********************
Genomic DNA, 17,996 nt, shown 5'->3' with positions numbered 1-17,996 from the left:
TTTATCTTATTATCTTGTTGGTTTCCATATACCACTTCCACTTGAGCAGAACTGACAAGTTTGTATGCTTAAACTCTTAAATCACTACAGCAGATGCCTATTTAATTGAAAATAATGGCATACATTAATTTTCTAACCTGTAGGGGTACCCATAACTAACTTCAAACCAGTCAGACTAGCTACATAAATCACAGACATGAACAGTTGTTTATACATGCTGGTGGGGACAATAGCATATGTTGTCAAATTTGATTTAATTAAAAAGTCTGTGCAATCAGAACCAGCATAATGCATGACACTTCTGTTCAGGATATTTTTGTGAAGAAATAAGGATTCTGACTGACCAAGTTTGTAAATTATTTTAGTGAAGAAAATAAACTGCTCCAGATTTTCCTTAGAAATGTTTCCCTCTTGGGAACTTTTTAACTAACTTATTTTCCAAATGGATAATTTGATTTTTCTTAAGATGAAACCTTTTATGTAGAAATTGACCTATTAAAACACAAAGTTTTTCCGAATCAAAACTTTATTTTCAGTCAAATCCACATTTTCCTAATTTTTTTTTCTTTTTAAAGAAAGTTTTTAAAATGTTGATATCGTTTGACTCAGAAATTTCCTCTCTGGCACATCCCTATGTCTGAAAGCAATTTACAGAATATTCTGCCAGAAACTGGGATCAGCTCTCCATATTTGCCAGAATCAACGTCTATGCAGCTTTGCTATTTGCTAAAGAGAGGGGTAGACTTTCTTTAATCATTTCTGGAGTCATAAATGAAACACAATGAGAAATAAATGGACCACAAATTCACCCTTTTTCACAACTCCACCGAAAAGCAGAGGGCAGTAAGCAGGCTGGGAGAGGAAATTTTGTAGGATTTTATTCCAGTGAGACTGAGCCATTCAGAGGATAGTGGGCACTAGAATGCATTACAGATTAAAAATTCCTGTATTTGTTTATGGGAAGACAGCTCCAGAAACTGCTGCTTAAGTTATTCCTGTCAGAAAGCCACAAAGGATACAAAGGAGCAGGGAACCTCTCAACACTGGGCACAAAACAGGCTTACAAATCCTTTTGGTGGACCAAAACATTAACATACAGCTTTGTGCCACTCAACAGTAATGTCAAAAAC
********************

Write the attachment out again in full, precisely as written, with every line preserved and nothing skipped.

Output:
Genomic DNA, 17,996 nt, shown 5'->3' with positions numbered 1-17,996 from the left:
TTTATCTTATTATCTTGTTGGTTTCCATATACCACTTCCACTTGAGCAGAACTGACAAGTTTGTATGCTTAAACTCTTAAATCACTACAGCAGATGCCTATTTAATTGAAAATAATGGCATACATTAATTTTCTAACCTGTAGGGGTACCCATAACTAACTTCAAACCAGTCAGACTAGCTACATAAATCACAGACATGAACAGTTGTTTATACATGCTGGTGGGGACAATAGCATATGTTGTCAAATTTGATTTAATTAAAAAGTCTGTGCAATCAGAACCAGCATAATGCATGACACTTCTGTTCAGGATATTTTTGTGAAGAAATAAGGATTCTGACTGACCAAGTTTGTAAATTATTTTAGTGAAGAAAATAAACTGCTCCAGATTTTCCTTAGAAATGTTTCCCTCTTGGGAACTTTTTAACTAACTTATTTTCCAAATGGATAATTTGATTTTTCTTAAGATGAAACCTTTTATGTAGAAATTGACCTATTAAAACACAAAGTTTTTCCGAATCAAAACTTTATTTTCAGTCAAATCCACATTTTCCTAATTTTTTTTTCTTTTTAAAGAAAGTTTTTAAAATGTTGATATCGTTTGACTCAGAAATTTCCTCTCTGGCACATCCCTATGTCTGAAAGCAATTTACAGAATATTCTGCCAGAAACTGGGATCAGCTCTCCATATTTGCCAGAATCAACGTCTATGCAGCTTTGCTATTTGCTAAAGAGAGGGGTAGACTTTCTTTAATCATTTCTGGAGTCATAAATGAAACACAATGAGAAATAAATGGACCACAAATTCACCCTTTTTCACAACTCCACCGAAAAGCAGAGGGCAGTAAGCAGGCTGGGAGAGGAAATTTTGTAGGATTTTATTCCAGTGAGACTGAGCCATTCAGAGGATAGTGGGCACTAGAATGCATTACAGATTAAAAATTCCTGTATTTGTTTATGGGAAGACAGCTCCAGAAACTGCTGCTTAAGTTATTCCTGTCAGAAAGCCACAAAGGATACAAAGGAGCAGGGAACCTCTCAACACTGGGCACAAAACAGGCTTACAAATCCTTTTGGTGGACCAAAACATTAACATACAGCTTTGTGCCACTCAACAGTAATGTCAAAAAC